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  • Jessie Mayo

What's all the Stress about?

Updated: Sep 6, 2023

Stress fractures and stress related injuries of the bone are common, especially in repetitive sports such as running. 80-90% of stress fractures occur in the lower limb. A stress fracture or stress injury occurs when the load on the bone exceeds the strength of the bone.

There are two important bone cells - osteoclasts and osteoblasts. Osteoclasts are cells that break down bone and osteoblasts make new bone. Osteoclasts respond to load. The higher the load the greater bone breakdown occurs. Osteoblasts respond by building new bone but need energy - calcium, vitamin D and hormones - to meet the demand. When there is a gap between these two cell's activities a bone stress response can happen. This can occur if the load is too great and too much breakdown occurs. Or it can be that there isn't sufficient resources to make new bone. The bigger the gap, the greater the bone damage.

There is a continuum of bone stress responses. This is related to the gap in cellular activity and the length of time there is a gap. Bone stress responses can start as periostitis, where there is inflammation of the bone periosteum. This is the fibrous layer covering the bone. A stress reaction is further down the continuum , where the bone is breaking down and becoming weaker. Stress fractures are the end of the continuum where the bone has been compromised and a partial or complete break has occurred.

80-90% of stress fractures occur in the lower limb and are often related to running. Running is a very repetitive load, with the same structures being loaded each time the foot strikes the ground. The tibia has been reported to be the most commonly affected bone. Different sports lead to different loading patterns and therefore different injury patterns. For example you would rarely see a spinal stress fracture in running, but it is not uncommon in cricket fast bowlers. The same occurs for rib stress fractures in the rowing population.

Stress injuries affect people of all ages who participate in repetitive loading activities. However, female athletes appear to experience more stress fractures than males. Females, especially those with absent or irregular periods, are at a higher risk of stress fractures. Other intrinsic risk factors include:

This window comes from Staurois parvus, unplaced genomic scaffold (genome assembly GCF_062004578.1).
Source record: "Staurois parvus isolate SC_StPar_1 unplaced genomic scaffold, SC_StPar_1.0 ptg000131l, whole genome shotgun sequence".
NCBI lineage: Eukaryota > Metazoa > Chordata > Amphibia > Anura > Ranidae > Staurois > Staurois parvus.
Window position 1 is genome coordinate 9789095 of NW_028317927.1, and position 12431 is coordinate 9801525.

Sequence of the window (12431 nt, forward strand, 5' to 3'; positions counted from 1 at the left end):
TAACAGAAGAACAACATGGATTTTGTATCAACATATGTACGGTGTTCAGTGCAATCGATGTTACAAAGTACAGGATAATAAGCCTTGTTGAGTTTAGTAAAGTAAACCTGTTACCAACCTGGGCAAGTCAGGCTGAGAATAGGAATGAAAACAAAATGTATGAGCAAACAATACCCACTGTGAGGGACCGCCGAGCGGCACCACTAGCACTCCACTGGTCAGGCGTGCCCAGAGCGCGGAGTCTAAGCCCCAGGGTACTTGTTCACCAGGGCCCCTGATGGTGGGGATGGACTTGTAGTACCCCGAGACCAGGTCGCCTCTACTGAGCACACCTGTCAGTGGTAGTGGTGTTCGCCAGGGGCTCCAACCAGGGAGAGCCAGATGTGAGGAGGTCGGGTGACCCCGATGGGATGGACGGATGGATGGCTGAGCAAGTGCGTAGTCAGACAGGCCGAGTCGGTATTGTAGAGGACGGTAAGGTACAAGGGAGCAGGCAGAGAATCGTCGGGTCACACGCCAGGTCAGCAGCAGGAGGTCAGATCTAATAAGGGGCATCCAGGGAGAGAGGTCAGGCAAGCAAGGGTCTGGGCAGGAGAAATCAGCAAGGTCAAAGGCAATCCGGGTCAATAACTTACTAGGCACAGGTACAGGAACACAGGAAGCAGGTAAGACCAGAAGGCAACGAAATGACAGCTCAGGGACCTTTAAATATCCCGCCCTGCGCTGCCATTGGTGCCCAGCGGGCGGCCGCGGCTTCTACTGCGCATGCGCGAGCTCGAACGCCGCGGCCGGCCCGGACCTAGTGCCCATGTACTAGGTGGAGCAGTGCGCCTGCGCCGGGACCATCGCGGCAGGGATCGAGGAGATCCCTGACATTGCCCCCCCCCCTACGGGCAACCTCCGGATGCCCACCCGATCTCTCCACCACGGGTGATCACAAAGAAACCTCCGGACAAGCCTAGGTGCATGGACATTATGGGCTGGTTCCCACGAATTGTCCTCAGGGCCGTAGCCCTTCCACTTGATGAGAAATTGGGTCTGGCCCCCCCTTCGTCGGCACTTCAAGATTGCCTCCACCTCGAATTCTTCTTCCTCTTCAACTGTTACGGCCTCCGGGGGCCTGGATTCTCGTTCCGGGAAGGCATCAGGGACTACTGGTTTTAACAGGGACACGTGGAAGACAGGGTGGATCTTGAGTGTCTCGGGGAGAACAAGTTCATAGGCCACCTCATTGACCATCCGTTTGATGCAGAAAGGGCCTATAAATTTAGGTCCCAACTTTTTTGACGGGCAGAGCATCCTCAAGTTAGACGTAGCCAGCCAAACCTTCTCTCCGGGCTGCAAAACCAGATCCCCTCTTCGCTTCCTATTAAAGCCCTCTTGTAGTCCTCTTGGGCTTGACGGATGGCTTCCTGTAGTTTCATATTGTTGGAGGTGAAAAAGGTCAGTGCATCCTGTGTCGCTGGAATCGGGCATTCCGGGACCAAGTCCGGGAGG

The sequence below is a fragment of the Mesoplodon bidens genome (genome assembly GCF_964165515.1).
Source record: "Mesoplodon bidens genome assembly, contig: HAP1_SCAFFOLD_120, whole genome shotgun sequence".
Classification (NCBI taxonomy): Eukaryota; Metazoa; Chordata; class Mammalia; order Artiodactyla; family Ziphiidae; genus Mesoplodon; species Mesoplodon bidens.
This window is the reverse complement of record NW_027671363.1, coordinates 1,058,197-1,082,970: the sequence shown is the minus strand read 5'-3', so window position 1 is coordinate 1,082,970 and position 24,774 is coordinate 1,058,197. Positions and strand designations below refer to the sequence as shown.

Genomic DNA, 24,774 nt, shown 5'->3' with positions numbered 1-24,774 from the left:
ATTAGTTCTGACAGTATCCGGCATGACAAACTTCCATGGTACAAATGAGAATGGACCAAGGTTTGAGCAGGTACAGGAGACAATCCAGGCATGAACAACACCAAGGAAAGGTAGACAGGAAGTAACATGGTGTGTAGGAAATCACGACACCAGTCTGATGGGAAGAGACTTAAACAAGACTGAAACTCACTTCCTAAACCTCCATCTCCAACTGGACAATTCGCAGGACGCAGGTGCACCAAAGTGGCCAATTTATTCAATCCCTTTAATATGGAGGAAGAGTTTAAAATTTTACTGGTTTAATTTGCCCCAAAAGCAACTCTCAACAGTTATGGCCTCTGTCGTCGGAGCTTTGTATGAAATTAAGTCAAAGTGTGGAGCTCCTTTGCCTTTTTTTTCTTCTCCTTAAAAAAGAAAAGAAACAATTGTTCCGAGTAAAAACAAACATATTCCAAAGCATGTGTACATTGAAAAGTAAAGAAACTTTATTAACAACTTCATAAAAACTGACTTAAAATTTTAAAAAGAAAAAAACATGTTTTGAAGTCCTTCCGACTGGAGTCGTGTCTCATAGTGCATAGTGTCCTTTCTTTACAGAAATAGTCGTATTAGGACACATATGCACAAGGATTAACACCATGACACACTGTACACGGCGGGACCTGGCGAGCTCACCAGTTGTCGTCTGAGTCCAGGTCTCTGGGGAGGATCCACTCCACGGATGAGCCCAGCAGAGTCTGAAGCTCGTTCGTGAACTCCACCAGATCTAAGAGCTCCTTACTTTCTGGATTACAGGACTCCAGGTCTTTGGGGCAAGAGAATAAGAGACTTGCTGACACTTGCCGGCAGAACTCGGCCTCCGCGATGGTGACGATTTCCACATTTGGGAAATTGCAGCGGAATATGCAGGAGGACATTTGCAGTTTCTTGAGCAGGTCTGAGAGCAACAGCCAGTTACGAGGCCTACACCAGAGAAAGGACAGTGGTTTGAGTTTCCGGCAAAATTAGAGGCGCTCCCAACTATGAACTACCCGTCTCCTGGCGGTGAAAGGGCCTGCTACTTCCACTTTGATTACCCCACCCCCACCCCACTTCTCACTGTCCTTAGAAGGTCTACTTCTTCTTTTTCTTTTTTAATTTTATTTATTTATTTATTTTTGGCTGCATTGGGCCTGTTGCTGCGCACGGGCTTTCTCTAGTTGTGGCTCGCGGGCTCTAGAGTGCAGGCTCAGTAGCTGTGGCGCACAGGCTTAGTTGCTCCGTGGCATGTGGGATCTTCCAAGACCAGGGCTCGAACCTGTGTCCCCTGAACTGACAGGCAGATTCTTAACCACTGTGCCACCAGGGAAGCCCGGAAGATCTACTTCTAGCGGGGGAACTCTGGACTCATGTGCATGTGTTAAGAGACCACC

• age - older athletes are at a higher risk

  • anatomy - high arches and muscle weakness increase the risk

  • gait - poor running mechanics increase risk

  • bone - reduced bone density and bone with increases risk

  • slower runners are at a greater risk due to increased foot contact

  • nutrition - deficits in certain nutrients as well as calorie deficits will increase risk

  • a history of previous injury increases your risk.

Extrinsic factors that lead to a higher incidence of stress injuries are:

  • the type of loading

  • how much loading

  • footwear

  • training or playing surface

The management of a stress fracture relies on a prompt diagnosis and then rest from the aggravating activity. For many injuries, rest is not always best, but in the case of the stress injury it is. If you continue to run for example and this is what caused it, then the bone will continue to deteriorate and a larger, harder to heal problem will develop. You need the bone building cells to catch up.

The goals of the rest period are:

R: removal of the abnormal stress

E: exercise to maintain cardiovascular fitness and prevent atrophy - pain free

S: safe, pain-free return to previous level of activity

T: time for bone maturity to catch up with increasing remodelling.

Whilst you are resting it is important to address the factors that may have lead you to this position. It is important that you progress based on symptoms and physiology rather than a predetermined timeline. As several factors affect the progression of the management. For example the location and the severity of the lesion.

To help prevent stress fractures recurring variety is key. Alternating activities that can accomplish the same goals but load the body and bones in a different way is really helpful. Add some strength training and mobility to further increase the benefits. It is important that you set incremental goals and increase your training loads gradually. Be careful with changes in your training, both the volume and the surface. Also ensure you have a healthy diet and be guided by a dietitian if you need help. Having the appropriate equipment and shoes can make a world of difference. And lastly, check your form. Poor form and biomechanics can lead to certain areas being overloaded. This is where your Sports Physiotherapist can really help.

So the take home messages about stress injuries. Prevent them with variety and gradual build up of training. Treat them with patience and respect of pain.

If you are concerned that you may have a stress fracture, please seek advice from a trained health professional. Our Physiotherapists are able to assess and treat injuries along the stress continuum. Should you have any concerns, please do not hesitate to contact us.

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